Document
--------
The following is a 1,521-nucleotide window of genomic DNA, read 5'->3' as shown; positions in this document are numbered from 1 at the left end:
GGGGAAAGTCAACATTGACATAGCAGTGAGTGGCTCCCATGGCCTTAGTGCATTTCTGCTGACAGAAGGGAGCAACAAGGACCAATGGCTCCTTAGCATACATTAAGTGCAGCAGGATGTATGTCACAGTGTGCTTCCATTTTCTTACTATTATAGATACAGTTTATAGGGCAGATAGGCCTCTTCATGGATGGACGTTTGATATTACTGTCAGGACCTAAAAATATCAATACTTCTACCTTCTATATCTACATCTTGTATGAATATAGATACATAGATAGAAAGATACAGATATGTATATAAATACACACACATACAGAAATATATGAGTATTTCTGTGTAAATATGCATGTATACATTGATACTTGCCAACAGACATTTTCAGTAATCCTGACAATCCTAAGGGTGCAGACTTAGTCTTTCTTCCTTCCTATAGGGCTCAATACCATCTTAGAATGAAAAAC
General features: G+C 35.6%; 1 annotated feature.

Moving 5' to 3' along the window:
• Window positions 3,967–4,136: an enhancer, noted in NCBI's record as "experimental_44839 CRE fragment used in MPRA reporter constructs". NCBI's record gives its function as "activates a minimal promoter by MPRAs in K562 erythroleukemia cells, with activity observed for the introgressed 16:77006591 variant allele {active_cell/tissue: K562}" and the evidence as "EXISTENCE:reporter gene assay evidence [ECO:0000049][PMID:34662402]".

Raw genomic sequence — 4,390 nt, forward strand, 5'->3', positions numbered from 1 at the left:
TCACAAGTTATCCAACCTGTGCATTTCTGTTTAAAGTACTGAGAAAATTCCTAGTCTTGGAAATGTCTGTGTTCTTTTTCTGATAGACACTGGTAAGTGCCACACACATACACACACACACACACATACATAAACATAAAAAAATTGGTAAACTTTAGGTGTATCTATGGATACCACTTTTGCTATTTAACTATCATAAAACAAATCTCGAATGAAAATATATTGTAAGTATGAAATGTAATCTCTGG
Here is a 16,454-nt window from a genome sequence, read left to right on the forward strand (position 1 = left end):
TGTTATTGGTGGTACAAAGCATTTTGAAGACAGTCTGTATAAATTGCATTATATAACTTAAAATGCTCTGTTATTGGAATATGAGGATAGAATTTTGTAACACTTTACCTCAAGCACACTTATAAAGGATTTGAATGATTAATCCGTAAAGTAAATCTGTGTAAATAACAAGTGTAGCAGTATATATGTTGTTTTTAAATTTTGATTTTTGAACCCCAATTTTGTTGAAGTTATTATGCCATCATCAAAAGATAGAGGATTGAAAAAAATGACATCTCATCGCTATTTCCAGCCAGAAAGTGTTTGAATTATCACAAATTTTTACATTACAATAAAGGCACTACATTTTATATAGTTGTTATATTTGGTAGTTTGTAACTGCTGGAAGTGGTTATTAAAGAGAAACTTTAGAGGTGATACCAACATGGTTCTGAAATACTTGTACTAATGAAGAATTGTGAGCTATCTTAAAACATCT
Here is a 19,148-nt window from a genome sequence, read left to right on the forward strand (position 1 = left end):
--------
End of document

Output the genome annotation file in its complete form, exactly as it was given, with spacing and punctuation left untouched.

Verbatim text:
The following is a 1,521-nucleotide window of genomic DNA, read 5'->3' as shown; positions in this document are numbered from 1 at the left end:
GGGGAAAGTCAACATTGACATAGCAGTGAGTGGCTCCCATGGCCTTAGTGCATTTCTGCTGACAGAAGGGAGCAACAAGGACCAATGGCTCCTTAGCATACATTAAGTGCAGCAGGATGTATGTCACAGTGTGCTTCCATTTTCTTACTATTATAGATACAGTTTATAGGGCAGATAGGCCTCTTCATGGATGGACGTTTGATATTACTGTCAGGACCTAAAAATATCAATACTTCTACCTTCTATATCTACATCTTGTATGAATATAGATACATAGATAGAAAGATACAGATATGTATATAAATACACACACATACAGAAATATATGAGTATTTCTGTGTAAATATGCATGTATACATTGATACTTGCCAACAGACATTTTCAGTAATCCTGACAATCCTAAGGGTGCAGACTTAGTCTTTCTTCCTTCCTATAGGGCTCAATACCATCTTAGAATGAAAAAC
General features: G+C 35.6%; 1 annotated feature.

Moving 5' to 3' along the window:
• Window positions 3,967–4,136: an enhancer, noted in NCBI's record as "experimental_44839 CRE fragment used in MPRA reporter constructs". NCBI's record gives its function as "activates a minimal promoter by MPRAs in K562 erythroleukemia cells, with activity observed for the introgressed 16:77006591 variant allele {active_cell/tissue: K562}" and the evidence as "EXISTENCE:reporter gene assay evidence [ECO:0000049][PMID:34662402]".

Raw genomic sequence — 4,390 nt, forward strand, 5'->3', positions numbered from 1 at the left:
TCACAAGTTATCCAACCTGTGCATTTCTGTTTAAAGTACTGAGAAAATTCCTAGTCTTGGAAATGTCTGTGTTCTTTTTCTGATAGACACTGGTAAGTGCCACACACATACACACACACACACACATACATAAACATAAAAAAATTGGTAAACTTTAGGTGTATCTATGGATACCACTTTTGCTATTTAACTATCATAAAACAAATCTCGAATGAAAATATATTGTAAGTATGAAATGTAATCTCTGG
Here is a 16,454-nt window from a genome sequence, read left to right on the forward strand (position 1 = left end):
TGTTATTGGTGGTACAAAGCATTTTGAAGACAGTCTGTATAAATTGCATTATATAACTTAAAATGCTCTGTTATTGGAATATGAGGATAGAATTTTGTAACACTTTACCTCAAGCACACTTATAAAGGATTTGAATGATTAATCCGTAAAGTAAATCTGTGTAAATAACAAGTGTAGCAGTATATATGTTGTTTTTAAATTTTGATTTTTGAACCCCAATTTTGTTGAAGTTATTATGCCATCATCAAAAGATAGAGGATTGAAAAAAATGACATCTCATCGCTATTTCCAGCCAGAAAGTGTTTGAATTATCACAAATTTTTACATTACAATAAAGGCACTACATTTTATATAGTTGTTATATTTGGTAGTTTGTAACTGCTGGAAGTGGTTATTAAAGAGAAACTTTAGAGGTGATACCAACATGGTTCTGAAATACTTGTACTAATGAAGAATTGTGAGCTATCTTAAAACATCT
Here is a 19,148-nt window from a genome sequence, read left to right on the forward strand (position 1 = left end):